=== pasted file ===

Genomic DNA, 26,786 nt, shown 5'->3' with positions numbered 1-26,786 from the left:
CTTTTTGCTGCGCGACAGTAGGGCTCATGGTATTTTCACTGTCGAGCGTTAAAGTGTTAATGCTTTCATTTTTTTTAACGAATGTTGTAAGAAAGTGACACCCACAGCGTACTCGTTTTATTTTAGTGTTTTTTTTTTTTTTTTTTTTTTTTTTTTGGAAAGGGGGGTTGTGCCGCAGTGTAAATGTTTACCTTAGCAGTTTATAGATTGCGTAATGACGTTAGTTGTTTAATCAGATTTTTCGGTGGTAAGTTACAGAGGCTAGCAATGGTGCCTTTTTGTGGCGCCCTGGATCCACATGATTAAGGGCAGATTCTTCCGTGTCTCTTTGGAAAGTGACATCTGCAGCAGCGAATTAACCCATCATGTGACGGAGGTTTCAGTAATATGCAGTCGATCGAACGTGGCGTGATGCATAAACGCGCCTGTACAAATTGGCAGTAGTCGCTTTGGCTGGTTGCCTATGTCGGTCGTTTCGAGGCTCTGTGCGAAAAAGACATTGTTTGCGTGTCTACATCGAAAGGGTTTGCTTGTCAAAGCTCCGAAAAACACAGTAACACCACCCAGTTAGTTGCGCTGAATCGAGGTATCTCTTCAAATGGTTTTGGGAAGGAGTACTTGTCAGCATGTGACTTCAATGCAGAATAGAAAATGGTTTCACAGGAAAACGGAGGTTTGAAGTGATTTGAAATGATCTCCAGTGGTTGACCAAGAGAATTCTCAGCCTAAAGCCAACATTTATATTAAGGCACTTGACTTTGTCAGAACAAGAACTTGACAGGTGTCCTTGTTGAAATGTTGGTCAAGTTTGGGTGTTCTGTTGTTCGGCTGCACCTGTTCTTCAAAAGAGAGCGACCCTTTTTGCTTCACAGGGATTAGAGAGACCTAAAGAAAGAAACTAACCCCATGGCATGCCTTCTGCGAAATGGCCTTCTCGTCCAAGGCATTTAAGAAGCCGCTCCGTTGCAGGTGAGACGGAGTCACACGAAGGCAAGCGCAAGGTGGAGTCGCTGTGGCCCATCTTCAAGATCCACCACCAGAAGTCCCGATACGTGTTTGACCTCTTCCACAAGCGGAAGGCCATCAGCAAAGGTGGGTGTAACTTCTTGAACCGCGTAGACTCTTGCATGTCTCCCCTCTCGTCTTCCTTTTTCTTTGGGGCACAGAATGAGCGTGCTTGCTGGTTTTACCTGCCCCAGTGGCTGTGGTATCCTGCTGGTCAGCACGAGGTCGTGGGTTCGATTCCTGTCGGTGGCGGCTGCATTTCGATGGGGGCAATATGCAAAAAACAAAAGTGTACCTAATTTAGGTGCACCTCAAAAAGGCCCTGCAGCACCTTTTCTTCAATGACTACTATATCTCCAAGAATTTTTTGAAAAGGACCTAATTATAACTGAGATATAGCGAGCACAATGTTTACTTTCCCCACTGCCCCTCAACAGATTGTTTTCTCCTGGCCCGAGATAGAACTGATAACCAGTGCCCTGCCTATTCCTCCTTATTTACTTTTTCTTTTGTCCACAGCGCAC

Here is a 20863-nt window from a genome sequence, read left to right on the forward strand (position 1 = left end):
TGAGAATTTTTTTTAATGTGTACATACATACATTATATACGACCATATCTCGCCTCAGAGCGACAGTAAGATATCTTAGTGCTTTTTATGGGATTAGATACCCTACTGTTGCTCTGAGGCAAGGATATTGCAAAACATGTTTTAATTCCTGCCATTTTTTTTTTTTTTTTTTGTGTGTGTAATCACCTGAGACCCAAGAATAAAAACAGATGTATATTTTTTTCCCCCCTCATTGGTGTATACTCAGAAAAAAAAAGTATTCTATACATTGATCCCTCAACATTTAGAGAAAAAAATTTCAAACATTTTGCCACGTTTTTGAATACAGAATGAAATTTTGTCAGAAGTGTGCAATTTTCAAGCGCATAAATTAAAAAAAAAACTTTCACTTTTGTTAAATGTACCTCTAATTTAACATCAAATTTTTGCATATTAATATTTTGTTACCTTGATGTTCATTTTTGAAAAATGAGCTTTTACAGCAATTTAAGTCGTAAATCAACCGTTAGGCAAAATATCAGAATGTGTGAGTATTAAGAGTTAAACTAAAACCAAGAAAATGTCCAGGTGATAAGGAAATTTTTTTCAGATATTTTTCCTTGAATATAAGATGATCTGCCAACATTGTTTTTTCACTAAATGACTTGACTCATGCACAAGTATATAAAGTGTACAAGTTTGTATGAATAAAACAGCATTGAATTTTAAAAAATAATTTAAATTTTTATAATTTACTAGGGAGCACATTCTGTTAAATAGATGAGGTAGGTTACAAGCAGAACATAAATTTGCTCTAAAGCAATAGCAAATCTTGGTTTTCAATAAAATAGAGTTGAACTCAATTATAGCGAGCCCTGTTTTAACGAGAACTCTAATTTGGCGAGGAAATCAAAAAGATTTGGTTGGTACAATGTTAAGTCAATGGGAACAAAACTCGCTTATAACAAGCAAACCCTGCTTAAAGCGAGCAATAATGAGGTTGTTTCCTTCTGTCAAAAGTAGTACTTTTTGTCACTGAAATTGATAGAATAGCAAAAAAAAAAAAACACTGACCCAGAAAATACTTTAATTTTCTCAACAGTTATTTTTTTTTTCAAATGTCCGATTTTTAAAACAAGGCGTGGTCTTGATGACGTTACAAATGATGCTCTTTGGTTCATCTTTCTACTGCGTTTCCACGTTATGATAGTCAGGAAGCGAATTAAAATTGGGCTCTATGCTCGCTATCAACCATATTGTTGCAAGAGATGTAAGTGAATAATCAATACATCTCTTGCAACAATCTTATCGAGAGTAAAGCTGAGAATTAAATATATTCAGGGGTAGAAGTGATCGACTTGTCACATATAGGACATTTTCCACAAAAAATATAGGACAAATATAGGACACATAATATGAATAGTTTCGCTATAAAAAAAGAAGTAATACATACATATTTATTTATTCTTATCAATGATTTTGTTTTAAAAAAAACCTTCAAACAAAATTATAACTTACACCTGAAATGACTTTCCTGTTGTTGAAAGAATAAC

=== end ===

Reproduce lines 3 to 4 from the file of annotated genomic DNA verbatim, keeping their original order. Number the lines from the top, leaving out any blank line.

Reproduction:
Here is a 20863-nt window from a genome sequence, read left to right on the forward strand (position 1 = left end):
TGAGAATTTTTTTTAATGTGTACATACATACATTATATACGACCATATCTCGCCTCAGAGCGACAGTAAGATATCTTAGTGCTTTTTATGGGATTAGATACCCTACTGTTGCTCTGAGGCAAGGATATTGCAAAACATGTTTTAATTCCTGCCATTTTTTTTTTTTTTTTTTGTGTGTGTAATCACCTGAGACCCAAGAATAAAAACAGATGTATATTTTTTTCCCCCCTCATTGGTGTATACTCAGAAAAAAAAAGTATTCTATACATTGATCCCTCAACATTTAGAGAAAAAAATTTCAAACATTTTGCCACGTTTTTGAATACAGAATGAAATTTTGTCAGAAGTGTGCAATTTTCAAGCGCATAAATTAAAAAAAAAACTTTCACTTTTGTTAAATGTACCTCTAATTTAACATCAAATTTTTGCATATTAATATTTTGTTACCTTGATGTTCATTTTTGAAAAATGAGCTTTTACAGCAATTTAAGTCGTAAATCAACCGTTAGGCAAAATATCAGAATGTGTGAGTATTAAGAGTTAAACTAAAACCAAGAAAATGTCCAGGTGATAAGGAAATTTTTTTCAGATATTTTTCCTTGAATATAAGATGATCTGCCAACATTGTTTTTTCACTAAATGACTTGACTCATGCACAAGTATATAAAGTGTACAAGTTTGTATGAATAAAACAGCATTGAATTTTAAAAAATAATTTAAATTTTTATAATTTACTAGGGAGCACATTCTGTTAAATAGATGAGGTAGGTTACAAGCAGAACATAAATTTGCTCTAAAGCAATAGCAAATCTTGGTTTTCAATAAAATAGAGTTGAACTCAATTATAGCGAGCCCTGTTTTAACGAGAACTCTAATTTGGCGAGGAAATCAAAAAGATTTGGTTGGTACAATGTTAAGTCAATGGGAACAAAACTCGCTTATAACAAGCAAACCCTGCTTAAAGCGAGCAATAATGAGGTTGTTTCCTTCTGTCAAAAGTAGTACTTTTTGTCACTGAAATTGATAGAATAGCAAAAAAAAAAAAACACTGACCCAGAAAATACTTTAATTTTCTCAACAGTTATTTTTTTTTTCAAATGTCCGATTTTTAAAACAAGGCGTGGTCTTGATGACGTTACAAATGATGCTCTTTGGTTCATCTTTCTACTGCGTTTCCACGTTATGATAGTCAGGAAGCGAATTAAAATTGGGCTCTATGCTCGCTATCAACCATATTGTTGCAAGAGATGTAAGTGAATAATCAATACATCTCTTGCAACAATCTTATCGAGAGTAAAGCTGAGAATTAAATATATTCAGGGGTAGAAGTGATCGACTTGTCACATATAGGACATTTTCCACAAAAAATATAGGACAAATATAGGACACATAATATGAATAGTTTCGCTATAAAAAAAGAAGTAATACATACATATTTATTTATTCTTATCAATGATTTTGTTTTAAAAAAAACCTTCAAACAAAATTATAACTTACACCTGAAATGACTTTCCTGTTGTTGAAAGAATAAC